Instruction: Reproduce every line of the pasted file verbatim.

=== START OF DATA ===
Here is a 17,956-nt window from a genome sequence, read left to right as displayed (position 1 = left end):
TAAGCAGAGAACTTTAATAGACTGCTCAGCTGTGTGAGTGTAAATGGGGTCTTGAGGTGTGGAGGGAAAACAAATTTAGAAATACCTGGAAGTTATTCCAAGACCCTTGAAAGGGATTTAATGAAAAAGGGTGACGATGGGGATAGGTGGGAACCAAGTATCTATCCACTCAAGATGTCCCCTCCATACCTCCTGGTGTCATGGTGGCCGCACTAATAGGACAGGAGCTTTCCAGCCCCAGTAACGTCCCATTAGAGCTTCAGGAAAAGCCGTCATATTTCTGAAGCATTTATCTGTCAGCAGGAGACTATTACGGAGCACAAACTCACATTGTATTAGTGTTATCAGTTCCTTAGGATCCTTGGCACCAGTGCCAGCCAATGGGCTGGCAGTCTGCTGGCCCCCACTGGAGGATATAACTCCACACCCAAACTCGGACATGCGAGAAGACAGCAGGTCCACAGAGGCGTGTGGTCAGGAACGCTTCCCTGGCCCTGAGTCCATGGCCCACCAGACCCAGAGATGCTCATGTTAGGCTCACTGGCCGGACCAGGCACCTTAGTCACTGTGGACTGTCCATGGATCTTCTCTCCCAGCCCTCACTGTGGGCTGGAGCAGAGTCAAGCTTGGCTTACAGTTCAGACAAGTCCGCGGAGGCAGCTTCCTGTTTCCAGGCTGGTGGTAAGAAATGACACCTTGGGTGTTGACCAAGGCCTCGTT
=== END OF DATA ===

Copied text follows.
Here is a 17,956-nt window from a genome sequence, read left to right as displayed (position 1 = left end):
TAAGCAGAGAACTTTAATAGACTGCTCAGCTGTGTGAGTGTAAATGGGGTCTTGAGGTGTGGAGGGAAAACAAATTTAGAAATACCTGGAAGTTATTCCAAGACCCTTGAAAGGGATTTAATGAAAAAGGGTGACGATGGGGATAGGTGGGAACCAAGTATCTATCCACTCAAGATGTCCCCTCCATACCTCCTGGTGTCATGGTGGCCGCACTAATAGGACAGGAGCTTTCCAGCCCCAGTAACGTCCCATTAGAGCTTCAGGAAAAGCCGTCATATTTCTGAAGCATTTATCTGTCAGCAGGAGACTATTACGGAGCACAAACTCACATTGTATTAGTGTTATCAGTTCCTTAGGATCCTTGGCACCAGTGCCAGCCAATGGGCTGGCAGTCTGCTGGCCCCCACTGGAGGATATAACTCCACACCCAAACTCGGACATGCGAGAAGACAGCAGGTCCACAGAGGCGTGTGGTCAGGAACGCTTCCCTGGCCCTGAGTCCATGGCCCACCAGACCCAGAGATGCTCATGTTAGGCTCACTGGCCGGACCAGGCACCTTAGTCACTGTGGACTGTCCATGGATCTTCTCTCCCAGCCCTCACTGTGGGCTGGAGCAGAGTCAAGCTTGGCTTACAGTTCAGACAAGTCCGCGGAGGCAGCTTCCTGTTTCCAGGCTGGTGGTAAGAAATGACACCTTGGGTGTTGACCAAGGCCTCGTT